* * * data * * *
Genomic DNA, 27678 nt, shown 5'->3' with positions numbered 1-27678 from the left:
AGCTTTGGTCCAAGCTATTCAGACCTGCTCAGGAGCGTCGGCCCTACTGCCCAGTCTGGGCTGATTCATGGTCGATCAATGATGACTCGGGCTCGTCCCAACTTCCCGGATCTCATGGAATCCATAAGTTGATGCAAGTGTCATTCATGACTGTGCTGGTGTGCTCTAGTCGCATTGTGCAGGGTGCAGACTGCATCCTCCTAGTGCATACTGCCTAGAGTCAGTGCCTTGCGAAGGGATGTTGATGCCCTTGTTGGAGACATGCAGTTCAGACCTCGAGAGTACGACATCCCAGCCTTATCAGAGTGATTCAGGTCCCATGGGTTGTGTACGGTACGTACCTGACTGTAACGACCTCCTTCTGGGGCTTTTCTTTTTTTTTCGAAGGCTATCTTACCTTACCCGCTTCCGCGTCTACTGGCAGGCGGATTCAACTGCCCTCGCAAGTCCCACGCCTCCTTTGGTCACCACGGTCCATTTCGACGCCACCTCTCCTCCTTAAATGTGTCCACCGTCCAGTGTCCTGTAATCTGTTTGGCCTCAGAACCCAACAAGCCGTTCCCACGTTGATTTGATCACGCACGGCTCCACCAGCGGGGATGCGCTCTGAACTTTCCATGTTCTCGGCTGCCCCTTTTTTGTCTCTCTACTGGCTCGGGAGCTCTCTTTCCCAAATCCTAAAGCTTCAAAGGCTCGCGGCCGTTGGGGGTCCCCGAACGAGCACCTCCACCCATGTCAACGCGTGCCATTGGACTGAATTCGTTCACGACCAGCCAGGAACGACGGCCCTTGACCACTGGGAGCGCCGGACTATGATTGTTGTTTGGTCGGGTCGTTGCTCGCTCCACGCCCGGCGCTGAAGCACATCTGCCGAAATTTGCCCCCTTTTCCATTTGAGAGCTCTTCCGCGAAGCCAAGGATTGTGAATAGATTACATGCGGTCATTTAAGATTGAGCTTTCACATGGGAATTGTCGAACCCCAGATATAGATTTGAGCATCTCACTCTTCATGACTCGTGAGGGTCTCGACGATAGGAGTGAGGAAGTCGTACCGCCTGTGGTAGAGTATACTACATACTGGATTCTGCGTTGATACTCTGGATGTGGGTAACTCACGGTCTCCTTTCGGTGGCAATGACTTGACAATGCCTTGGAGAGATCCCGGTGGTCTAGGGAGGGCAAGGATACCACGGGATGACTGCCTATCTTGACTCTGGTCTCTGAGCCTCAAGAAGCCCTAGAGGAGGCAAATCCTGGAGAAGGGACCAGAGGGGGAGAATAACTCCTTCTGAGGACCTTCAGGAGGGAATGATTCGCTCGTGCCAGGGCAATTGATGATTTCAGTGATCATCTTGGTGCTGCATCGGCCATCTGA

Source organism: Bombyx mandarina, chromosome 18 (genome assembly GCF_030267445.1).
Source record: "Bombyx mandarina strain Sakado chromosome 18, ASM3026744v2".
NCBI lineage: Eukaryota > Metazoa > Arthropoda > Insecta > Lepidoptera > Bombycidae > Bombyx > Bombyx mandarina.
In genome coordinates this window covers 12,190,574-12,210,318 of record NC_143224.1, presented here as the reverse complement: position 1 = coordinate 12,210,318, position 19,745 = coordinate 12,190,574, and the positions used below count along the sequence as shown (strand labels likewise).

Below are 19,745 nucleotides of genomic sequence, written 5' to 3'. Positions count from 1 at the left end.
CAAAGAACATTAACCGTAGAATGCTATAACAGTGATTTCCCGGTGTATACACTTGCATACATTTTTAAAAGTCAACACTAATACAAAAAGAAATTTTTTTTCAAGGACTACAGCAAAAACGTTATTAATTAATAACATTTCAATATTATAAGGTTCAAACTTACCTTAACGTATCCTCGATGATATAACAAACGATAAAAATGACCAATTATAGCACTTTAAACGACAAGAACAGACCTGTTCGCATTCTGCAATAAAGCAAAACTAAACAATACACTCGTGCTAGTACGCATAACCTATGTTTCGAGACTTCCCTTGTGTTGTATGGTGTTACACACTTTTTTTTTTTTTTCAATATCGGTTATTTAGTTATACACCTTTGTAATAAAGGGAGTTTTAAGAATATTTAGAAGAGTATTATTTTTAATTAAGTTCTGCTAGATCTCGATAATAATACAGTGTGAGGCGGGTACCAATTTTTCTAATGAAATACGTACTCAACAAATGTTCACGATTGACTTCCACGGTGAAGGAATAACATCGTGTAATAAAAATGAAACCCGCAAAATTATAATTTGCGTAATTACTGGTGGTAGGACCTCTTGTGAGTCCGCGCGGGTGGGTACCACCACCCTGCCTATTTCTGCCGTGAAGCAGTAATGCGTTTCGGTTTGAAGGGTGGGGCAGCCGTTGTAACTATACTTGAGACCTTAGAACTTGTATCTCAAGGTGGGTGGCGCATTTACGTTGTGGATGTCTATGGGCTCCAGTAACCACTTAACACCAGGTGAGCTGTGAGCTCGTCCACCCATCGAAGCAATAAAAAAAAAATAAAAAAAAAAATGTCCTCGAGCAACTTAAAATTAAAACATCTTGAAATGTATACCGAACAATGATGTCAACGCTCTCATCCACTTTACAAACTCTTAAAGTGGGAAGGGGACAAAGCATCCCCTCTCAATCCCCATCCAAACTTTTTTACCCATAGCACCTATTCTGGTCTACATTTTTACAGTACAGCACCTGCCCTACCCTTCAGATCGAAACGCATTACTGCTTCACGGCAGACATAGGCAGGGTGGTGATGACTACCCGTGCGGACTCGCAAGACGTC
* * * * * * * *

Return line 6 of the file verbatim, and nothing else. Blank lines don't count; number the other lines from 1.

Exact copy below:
In genome coordinates this window covers 12,190,574-12,210,318 of record NC_143224.1, presented here as the reverse complement: position 1 = coordinate 12,210,318, position 19,745 = coordinate 12,190,574, and the positions used below count along the sequence as shown (strand labels likewise).